By anon303438 — On Nov 14, 2012

Did the Cavaliers support reason/scientific movement, or the emotional movement in literature?

By Emilski — On Apr 10, 2012

@titans62 - You are absolutely correct and although the Cavaliers are still not anywhere near as powerful as they were back then they are still around today and refuse to accept the royal lineage that lives in Buckingham Palace.

These people that continue to recognize the royal line of people from Charles are called Jacobites and they are people that believe the line was disrupted during the official end to the English Civil War during the Glorious Revolution in 1689 when William and Mary took over.

I find this to be interesting and they even have their own site that shows what the royal line should be and according to them the king of England right now should be a businessman from the South side of London, that probably does not know that they exist and choose to call him the real king.

By titans62 — On Apr 09, 2012

@Izzy78 - That is a good point, but as the articles states, the Commonwealth of England under Oliver Cromwell only lasted for a mere 12 years. Now it did not end because the Royalists took back power, Cromwell simply died and there was not a strong leader to take his place and continue with the changes that had been made.

That being said England went right back to being a monarchy after only 12 years and it was not until the Glorious Revolution of 1689 that more power was given to Parliament for good. I would say that the English Civil War may have set the wheels in motion for this modern type of governance, but it was not until 40 years later that the changes actually occurred for good.

The Royalists, or Cavaliers still held plenty of power and even fought with the Parliamentarians after Charles I was executed until Cromwell eventually died.

I ultimately see the English Civil War as mere a battle in a long war between monarchy minded people and legislative minded people that took nearly 50 years to end.

By Izzy78 — On Apr 08, 2012

@kentuckycat - That is an excellent question that could warrant a very complex answer. I took a grad school class on the English Civil War and to be totally honest I feel that the Cavaliers, in the way you put it, were merely loyal servants to the crown looking to squash the opposition of Parliament, who was trying to garner more power and diminish the power of the Crown.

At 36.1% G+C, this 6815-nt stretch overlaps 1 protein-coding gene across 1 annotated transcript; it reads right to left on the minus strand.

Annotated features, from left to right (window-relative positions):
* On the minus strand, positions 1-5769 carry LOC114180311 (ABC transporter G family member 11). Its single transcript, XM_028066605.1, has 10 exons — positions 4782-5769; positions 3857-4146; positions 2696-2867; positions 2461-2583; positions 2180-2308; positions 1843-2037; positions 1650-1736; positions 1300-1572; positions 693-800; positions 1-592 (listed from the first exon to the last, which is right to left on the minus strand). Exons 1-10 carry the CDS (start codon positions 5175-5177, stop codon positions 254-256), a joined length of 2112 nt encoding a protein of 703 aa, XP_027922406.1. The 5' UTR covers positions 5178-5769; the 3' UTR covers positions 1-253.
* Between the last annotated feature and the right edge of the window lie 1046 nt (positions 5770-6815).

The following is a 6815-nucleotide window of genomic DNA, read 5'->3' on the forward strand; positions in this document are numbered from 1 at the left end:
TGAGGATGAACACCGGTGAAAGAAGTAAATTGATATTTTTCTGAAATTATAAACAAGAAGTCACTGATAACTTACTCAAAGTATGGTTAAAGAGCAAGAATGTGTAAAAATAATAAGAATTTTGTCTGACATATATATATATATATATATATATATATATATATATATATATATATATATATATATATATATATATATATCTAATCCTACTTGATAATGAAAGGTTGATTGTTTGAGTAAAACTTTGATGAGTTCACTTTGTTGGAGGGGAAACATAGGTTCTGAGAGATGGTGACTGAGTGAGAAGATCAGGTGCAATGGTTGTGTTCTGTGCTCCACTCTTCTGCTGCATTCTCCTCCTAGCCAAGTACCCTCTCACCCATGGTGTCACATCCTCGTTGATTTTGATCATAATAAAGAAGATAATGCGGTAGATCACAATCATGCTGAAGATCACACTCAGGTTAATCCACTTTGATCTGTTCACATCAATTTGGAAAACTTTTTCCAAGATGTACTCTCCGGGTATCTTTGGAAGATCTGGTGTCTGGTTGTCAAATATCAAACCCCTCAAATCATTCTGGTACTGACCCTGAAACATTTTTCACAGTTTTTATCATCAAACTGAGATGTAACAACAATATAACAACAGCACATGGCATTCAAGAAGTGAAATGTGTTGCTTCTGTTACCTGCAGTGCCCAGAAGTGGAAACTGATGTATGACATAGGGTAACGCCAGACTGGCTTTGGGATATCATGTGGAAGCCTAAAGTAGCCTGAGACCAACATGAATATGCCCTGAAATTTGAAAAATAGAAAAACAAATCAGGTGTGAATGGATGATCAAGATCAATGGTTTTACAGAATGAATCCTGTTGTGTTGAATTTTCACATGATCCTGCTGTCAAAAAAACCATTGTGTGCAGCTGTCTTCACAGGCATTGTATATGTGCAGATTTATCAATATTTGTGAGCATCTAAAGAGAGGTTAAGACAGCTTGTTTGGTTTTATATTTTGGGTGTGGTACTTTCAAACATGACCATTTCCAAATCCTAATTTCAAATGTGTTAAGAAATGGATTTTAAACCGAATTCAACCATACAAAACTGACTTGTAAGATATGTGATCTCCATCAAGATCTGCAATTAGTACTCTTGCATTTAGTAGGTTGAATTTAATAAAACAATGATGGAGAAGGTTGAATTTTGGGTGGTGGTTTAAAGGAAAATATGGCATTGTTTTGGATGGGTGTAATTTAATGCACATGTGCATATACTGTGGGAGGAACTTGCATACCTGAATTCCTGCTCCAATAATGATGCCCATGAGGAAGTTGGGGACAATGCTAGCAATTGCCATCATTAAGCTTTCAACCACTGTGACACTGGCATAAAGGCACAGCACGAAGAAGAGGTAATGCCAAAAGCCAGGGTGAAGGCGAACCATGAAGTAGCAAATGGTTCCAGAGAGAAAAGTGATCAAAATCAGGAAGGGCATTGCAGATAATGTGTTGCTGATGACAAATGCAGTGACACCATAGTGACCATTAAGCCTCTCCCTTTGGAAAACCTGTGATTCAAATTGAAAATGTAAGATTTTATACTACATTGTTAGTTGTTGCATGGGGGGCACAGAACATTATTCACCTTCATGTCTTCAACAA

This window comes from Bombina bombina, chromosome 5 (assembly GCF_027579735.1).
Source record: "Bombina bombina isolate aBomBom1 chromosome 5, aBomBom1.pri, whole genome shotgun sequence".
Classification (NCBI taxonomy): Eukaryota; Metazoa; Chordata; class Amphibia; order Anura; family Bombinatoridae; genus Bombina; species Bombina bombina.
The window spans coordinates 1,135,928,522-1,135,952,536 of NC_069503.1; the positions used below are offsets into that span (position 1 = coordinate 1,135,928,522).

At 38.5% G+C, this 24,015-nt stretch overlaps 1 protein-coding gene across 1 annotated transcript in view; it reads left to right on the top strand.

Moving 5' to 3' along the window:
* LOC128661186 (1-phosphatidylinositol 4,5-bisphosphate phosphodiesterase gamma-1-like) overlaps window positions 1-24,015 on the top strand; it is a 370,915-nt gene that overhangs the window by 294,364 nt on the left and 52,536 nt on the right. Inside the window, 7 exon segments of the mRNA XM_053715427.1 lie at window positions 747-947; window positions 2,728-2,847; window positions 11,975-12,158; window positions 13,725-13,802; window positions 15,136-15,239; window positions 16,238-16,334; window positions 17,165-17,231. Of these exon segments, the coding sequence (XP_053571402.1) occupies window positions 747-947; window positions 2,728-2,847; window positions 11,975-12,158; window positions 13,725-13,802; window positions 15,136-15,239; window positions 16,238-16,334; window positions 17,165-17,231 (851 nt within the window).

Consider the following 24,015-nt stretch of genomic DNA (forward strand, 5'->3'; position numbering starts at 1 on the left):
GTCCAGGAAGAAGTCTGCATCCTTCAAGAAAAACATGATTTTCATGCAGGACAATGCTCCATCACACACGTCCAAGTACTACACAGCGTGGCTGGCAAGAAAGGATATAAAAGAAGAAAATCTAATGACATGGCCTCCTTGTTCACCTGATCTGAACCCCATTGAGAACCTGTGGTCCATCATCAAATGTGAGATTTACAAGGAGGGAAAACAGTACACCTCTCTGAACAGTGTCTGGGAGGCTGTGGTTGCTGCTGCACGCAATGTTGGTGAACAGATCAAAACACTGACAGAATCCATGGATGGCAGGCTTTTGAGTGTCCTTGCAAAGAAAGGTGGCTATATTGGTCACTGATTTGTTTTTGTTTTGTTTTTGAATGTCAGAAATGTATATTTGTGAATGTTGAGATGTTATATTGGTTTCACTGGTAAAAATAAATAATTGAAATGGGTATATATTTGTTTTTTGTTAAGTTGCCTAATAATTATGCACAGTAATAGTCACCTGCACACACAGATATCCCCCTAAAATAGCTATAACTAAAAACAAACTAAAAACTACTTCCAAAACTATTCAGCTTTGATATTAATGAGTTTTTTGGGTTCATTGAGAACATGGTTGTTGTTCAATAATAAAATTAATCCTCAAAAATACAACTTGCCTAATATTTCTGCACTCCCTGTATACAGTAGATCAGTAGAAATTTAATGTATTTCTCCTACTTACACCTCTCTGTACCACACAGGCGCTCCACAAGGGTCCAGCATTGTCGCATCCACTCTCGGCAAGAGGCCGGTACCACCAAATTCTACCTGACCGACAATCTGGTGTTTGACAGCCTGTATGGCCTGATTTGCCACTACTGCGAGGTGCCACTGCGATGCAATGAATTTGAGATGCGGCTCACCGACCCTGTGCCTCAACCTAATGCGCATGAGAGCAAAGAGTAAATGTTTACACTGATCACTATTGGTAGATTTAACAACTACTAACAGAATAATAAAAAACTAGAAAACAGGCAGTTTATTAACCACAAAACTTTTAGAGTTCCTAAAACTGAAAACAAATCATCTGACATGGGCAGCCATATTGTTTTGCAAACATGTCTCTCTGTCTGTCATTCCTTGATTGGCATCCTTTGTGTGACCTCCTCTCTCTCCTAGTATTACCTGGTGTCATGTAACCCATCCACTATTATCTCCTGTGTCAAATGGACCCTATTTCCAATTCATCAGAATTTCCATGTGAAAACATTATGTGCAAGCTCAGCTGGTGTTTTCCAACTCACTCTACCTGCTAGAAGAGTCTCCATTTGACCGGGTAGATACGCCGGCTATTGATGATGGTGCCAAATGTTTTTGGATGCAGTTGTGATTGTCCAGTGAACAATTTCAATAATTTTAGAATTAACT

However, one needs to realize that these were complex times in history and the idea of democracy and personal rights and liberties was not fully established yet and the thought that a king should have complete and total control was only beginning to be challenged.

In a way the English Civil War was the first modern war, or series of wars, that challenged a king's power and tried to shift it over to a legislative body.

This series of wars created the modern version of a democracy that we know today and it was the radicals, or the Parliamentarians, that we have to thank for that happening.

By kentuckycat — On Apr 08, 2012

I know that the Cavaliers were the supporters of King Charles, but does that mean that they were the ones that had to defend the overthrow of the king or had Charles already been overthrown?

I do not know much about the English Civil War besides a few bits and pieces, and the fact that Charles was ultimately executed in 1649, but I would like to know exactly what the Cavaliers were seen as.

Were the Cavaliers seen as radicals that sought to put a dictator back in power, or were they merely loyal servants to the crown that sought to preserve the medieval monarchy from a legislative body trying to take over control?

By anon147717 — On Jan 30, 2011

This website is amazing! Thank you, This helped me a lot with my history homework! If there is anymore information on the Cavaliers, could you put it on? Thank you.

Mary McMahon
Mary McMahon

Ever since she began contributing to the site several years ago, Mary has embraced the exciting challenge of being a...